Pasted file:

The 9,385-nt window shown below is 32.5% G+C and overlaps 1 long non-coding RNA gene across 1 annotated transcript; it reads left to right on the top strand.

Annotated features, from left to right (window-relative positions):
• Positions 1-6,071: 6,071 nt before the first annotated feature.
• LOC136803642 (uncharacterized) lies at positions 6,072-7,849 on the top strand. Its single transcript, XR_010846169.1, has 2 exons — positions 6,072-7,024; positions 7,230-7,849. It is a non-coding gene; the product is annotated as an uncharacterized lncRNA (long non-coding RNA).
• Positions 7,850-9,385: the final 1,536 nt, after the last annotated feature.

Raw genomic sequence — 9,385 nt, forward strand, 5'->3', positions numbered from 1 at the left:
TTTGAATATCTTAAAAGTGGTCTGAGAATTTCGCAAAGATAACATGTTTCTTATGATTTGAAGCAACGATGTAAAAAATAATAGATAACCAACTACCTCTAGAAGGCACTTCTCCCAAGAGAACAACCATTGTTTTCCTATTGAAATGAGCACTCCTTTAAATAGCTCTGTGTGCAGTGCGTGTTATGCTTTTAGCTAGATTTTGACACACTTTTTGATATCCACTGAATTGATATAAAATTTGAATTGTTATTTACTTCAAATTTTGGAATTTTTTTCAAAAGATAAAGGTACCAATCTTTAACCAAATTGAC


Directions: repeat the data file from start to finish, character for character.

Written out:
The 9,385-nt window shown below is 32.5% G+C and overlaps 1 long non-coding RNA gene across 1 annotated transcript; it reads left to right on the top strand.

Annotated features, from left to right (window-relative positions):
• Positions 1-6,071: 6,071 nt before the first annotated feature.
• LOC136803642 (uncharacterized) lies at positions 6,072-7,849 on the top strand. Its single transcript, XR_010846169.1, has 2 exons — positions 6,072-7,024; positions 7,230-7,849. It is a non-coding gene; the product is annotated as an uncharacterized lncRNA (long non-coding RNA).
• Positions 7,850-9,385: the final 1,536 nt, after the last annotated feature.

Raw genomic sequence — 9,385 nt, forward strand, 5'->3', positions numbered from 1 at the left:
TTTGAATATCTTAAAAGTGGTCTGAGAATTTCGCAAAGATAACATGTTTCTTATGATTTGAAGCAACGATGTAAAAAATAATAGATAACCAACTACCTCTAGAAGGCACTTCTCCCAAGAGAACAACCATTGTTTTCCTATTGAAATGAGCACTCCTTTAAATAGCTCTGTGTGCAGTGCGTGTTATGCTTTTAGCTAGATTTTGACACACTTTTTGATATCCACTGAATTGATATAAAATTTGAATTGTTATTTACTTCAAATTTTGGAATTTTTTTCAAAAGATAAAGGTACCAATCTTTAACCAAATTGAC